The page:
(Repeats story first moved on Tuesday, with no changes to text)
By David Randall and Ross Kerber
NEW YORK/BOSTON, Aug 11 (Reuters) - The slowdown in the Chinese economy, which prompted the Chinese government to devalue the yuan currency on Tuesday, has already hammered the shares of U.S. industrial companies.
Yet some contrarian U.S. fund managers say there is still room to prosper by focusing on U.S. companies that target Chinese consumers. They say consumers who have benefited from the country’s expansion over the last decade show few signs of curtailing spending on products like high-end leather bags, cruise ship vacations and Starbucks coffee.
“Even with the slowing growth, there’s still more money in people’s pockets,” said Dan Kern, president and chief investment officer at Advisor Partners in Boston. He has been selling shares of materials companies like Alcoa Inc and moving into shares of Apple Inc, which have been hurt lately by concerns about spending in China.
Like Kern, other portfolio managers say that they are buying shares of U.S. and European companies that benefit from consumer spending in China despite an economic slowdown that has seen the Chinese economy’s growth rate start to slow and its stock market to falter.
Portfolio managers from firms including Buffalo, USAA Investments, and Federated Investors are rotating out of industrial and materials companies in favor of consumer stocks that provide something of a back door into investing in China.
Some of these managers point to data such as the closely-watched Westpac MNI China Consumer Sentiment survey. The survey’s rating of consumer confidence rose in July despite being conducted during the Chinese domestic stock market’s 35 percent selloff, suggesting the country’s consumer confidence is not tied to its equity markets.
Among their recent purchases: Royal Caribbean Cruise Lines , Carnival Corp, and sportswear company Under Armour Inc, which told analysts in its recent earnings call that its Chinese growth remains a “key story” for the company.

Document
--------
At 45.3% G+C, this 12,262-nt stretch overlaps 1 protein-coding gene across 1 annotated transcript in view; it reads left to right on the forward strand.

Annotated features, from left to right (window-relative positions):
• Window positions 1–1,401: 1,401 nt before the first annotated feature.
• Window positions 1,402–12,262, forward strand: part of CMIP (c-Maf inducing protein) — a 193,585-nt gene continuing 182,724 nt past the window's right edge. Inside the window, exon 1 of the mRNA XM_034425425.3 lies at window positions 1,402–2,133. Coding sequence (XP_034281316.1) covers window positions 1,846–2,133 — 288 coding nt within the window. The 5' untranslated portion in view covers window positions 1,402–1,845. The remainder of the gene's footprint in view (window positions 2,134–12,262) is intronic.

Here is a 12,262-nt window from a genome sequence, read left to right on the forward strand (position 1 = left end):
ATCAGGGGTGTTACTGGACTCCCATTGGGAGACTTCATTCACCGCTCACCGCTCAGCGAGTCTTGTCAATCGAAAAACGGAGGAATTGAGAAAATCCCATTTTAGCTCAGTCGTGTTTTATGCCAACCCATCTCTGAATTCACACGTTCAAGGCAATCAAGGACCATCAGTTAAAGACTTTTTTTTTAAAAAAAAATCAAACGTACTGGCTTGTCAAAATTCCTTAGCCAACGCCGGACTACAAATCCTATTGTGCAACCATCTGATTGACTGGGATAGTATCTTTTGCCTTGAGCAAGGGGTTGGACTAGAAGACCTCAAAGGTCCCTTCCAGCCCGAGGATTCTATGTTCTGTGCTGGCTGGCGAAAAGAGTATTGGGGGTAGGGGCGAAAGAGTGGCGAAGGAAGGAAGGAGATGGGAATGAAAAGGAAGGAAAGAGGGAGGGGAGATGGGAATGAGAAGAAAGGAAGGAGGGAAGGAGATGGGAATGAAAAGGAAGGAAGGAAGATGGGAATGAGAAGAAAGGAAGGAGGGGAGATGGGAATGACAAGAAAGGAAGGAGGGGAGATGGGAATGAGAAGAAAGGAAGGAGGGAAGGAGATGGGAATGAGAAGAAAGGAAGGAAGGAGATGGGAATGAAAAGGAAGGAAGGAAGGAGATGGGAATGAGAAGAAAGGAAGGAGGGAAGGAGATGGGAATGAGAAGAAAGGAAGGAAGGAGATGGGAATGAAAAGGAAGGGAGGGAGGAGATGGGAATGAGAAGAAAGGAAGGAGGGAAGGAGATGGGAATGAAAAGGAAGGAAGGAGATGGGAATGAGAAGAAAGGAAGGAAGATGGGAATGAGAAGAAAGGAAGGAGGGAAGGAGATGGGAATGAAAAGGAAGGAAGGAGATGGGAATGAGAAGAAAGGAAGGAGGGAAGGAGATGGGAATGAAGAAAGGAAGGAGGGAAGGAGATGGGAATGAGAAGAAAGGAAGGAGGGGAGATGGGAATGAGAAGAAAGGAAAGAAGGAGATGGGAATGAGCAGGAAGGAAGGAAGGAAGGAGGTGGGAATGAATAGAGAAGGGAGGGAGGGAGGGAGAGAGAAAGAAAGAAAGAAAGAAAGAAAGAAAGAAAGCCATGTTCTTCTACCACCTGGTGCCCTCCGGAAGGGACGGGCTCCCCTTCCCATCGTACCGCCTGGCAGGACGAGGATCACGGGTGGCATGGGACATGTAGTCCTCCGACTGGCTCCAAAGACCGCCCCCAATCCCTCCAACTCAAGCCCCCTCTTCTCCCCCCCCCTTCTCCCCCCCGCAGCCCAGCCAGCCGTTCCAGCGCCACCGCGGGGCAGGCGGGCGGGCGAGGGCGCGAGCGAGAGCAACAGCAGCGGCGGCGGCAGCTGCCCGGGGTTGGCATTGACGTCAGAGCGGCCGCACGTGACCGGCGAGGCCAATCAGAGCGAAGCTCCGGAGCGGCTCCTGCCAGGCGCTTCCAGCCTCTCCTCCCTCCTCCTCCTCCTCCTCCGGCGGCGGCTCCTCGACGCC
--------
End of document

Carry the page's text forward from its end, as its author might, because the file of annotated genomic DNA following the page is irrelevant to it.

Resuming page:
The moves come at a time when the shares of companies with major sales exposure to China are falling. The average year to date return of the 20 U.S. stocks with the highest sales exposure to China is a negative 6 percent, compared with a 2 percent gain for the average company in the S&P 500, according to Goldman Sachs research.
Semi-conductor maker Skyworks Solutions Inc, the most exposed company in the S&P 500, according to Goldman, has seen its shares fall 20 percent from their peak in June. Roughly 83 percent of Skyworks revenue comes from China.
John Toohey, head of Equity Investments at USAA Investments in San Antonio, who personally oversees ”$16.5 billion, said Beijing’s move to devalue the yuan “reinforces our view that heavy industry in China is struggling ... the concern we now have is that the devaluation is not a one time event, i.e, the economic situation in China is worse than we thought.”
Yet while his firm has stopped buying some mining stocks, it has added shares in cruise lines like Royal Caribbean Cruises Ltd and Carnival Corp. He believes both companies can increase sales in China.
“It’s a high-growth market. The ships fill fast and they’re not discounted,” Toohey said.
Not every fund manager has an optimistic a view, of course. Frank Barbera, portfolio manager at Sierra Investment, said China’s currency decline will force U.S. companies like YUM Brands Inc, which operates Pizza Hut and KFC restaurants in China, to lower their profit margins at a time when revenue growth among the S&P 500 has been slowing for the past two quarters.
“Right now is a great time to play defense and review risk rather than try to make a bet on something that’s in the early innings,” he said.
Yet Stephanie Link, equities portfolio manager for TIAA-CREF, said she is finding U.S. companies that can sustain growth amid China’s slowdown. She was buying shares of coffee retailer Starbucks Corp even before its most recent earnings report on July 23, when it said comparable-store sales in its China/Asia Pacific region grew 11 percent, she said.
“When you have that kind of growth in an economy that’s challenging, imagine how they would do when things get better,” Link said. (Reporting by David Randall and Ross Kerber; Editing by Linda Stern and Frances Kerry)